Detroit’s HAAS Alert Links Motorists to 911 Responders, Smart Cities

HAAS Alert, the Techstars Mobility alum with offices in Detroit and Chicago, is one of three startups spending the first six months of 2017 at the Jaguar Land Rover Tech Incubator in Portland, OR.

HAAS Alert has been working on a mobile platform for connected cars and smart cities that allows first responders and other municipal entities to send notifications to nearby drivers about road conditions and driver-safety issues such as accidents, emergency vehicles in transit, or first responders on the scene. The technology  can alsoreroute traffic accordingly using navigation apps.

“We can alert drivers in vehicles using technology they already have,” explains Cory Hohs, CEO and co-founder of HAAS Alert. The company uses its “safety cloud” to gather data that helps drivers see nearby traffic conditions and gives cities a better understanding of where congestion is building up.

Hohs says there are multiple ways the company’s software can be deployed. HAAS Alert pulls in first responder location data from the cities or fleets it works with via private API. Users  can alsodownload the company’s app and, while it runs in the background, use their smartphone as a telematics device that detects emergency sirens and alerts the driver once they’ve been flipped on. A separate “Internet of Things device” also can be attached to a utility truck’s light bar, and once those lights are turned on, the truck’s location data is sent to the cloud.

Hohs says because HAAS Alert is currently using existing mobile networks, it can transmit alerts to drivers from greater distances than short-range vehicle sensors. The company currently has pilots running in more than 10 cities, including Detroit, Chicago, and Palo Alto, CA.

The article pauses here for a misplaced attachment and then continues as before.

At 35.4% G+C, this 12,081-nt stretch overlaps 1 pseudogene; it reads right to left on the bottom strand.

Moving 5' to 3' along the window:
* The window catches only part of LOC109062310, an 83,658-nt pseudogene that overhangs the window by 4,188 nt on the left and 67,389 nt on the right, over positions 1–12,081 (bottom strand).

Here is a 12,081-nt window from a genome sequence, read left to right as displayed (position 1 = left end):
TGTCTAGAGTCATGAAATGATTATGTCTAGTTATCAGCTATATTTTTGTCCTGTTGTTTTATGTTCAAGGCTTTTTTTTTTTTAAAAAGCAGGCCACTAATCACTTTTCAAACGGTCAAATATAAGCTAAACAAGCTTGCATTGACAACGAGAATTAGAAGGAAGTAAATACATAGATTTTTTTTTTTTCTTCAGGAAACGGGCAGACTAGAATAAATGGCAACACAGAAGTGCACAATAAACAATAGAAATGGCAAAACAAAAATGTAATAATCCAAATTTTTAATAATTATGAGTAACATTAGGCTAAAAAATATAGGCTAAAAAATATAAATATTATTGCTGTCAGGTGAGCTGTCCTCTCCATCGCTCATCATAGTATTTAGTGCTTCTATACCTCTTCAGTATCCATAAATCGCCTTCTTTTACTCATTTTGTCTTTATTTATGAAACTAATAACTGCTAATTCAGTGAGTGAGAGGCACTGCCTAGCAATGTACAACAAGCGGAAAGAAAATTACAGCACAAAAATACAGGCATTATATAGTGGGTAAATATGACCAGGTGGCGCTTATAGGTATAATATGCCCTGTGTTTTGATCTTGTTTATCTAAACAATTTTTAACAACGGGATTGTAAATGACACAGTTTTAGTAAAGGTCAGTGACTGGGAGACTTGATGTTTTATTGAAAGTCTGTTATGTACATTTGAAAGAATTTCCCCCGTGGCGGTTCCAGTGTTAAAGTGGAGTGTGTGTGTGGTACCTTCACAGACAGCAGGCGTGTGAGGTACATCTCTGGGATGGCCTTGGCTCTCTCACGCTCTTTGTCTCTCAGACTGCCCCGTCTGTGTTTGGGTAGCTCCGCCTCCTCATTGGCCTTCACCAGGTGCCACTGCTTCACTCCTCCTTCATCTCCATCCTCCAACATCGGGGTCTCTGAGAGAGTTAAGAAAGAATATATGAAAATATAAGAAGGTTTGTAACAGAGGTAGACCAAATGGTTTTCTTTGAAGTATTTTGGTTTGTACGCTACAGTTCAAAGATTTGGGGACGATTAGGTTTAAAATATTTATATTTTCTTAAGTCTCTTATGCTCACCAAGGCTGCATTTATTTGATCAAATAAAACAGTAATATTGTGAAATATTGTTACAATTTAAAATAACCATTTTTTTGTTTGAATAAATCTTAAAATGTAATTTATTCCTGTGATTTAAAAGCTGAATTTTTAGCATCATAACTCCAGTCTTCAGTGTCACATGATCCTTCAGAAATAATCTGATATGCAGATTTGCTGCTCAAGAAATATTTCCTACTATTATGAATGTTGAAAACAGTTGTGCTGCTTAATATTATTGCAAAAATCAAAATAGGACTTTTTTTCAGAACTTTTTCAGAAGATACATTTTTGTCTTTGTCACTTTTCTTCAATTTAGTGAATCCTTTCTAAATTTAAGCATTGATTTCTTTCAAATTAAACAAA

In a press release, Jaguar said that increasing safety and lowering emissions are two of its biggest priorities, and that’s why HAAS Alert was an appealing addition to the incubator. Hohs says the company plans to use its time there to explore new ways of keeping drivers informed while they’re out on the road.

In 2017, Hohs says the company will focus on expanding its smart city footprint and adding more first responders and utility companies to its cloud. (The IoT device HAAS Alert has under development is the result of a request from a utility company whose trucks don’t have sirens.) The company’s long-term goal is to sell data as a service, but its technology is already available as a $10-per-vehicle monthly subscription, with discounts for municipal fleets.

Hohs sees smart cities as HAAS Alert’s main pathway to profitability. The company is participating in smart city initiatives run by the departments of Homeland Security and Transportation at both the state and federal level, he says, and is also sharing data with the Obama administration’s Smart Cities Initiative. Although it’s unclear how President Trump feels about smart city technology and whether he’ll continue the initiative, Hohs is encouraged by his campaign promises to invest in the country’s infrastructure.

“If infrastructure spending holds true to what’s been discussed, that could be a huge leg up,” Hohs adds. “Cities are looking for more than just smart parking, but few cities have connected first responders. We can deploy our solution using the current infrastructure for some things, and I think we’re attractive because we can do that without a massive municipal connectivity overhaul.”

In his view, cities don’t have a technology problem so much as a data problem. A city and its first responders have data, Hohs says; what they need is a bridge connecting that data to navigational apps and drivers.

“Sometimes, it’s all about how to get data from point A to point B, and that’s the core of what we do,” Hohs says.

Sarah Schmid Stevenson is the editor of Xconomy Detroit/Ann Arbor. You can reach her at 313-570-9823 or sschmid@xconomy.com. Follow @XconomyDET_AA

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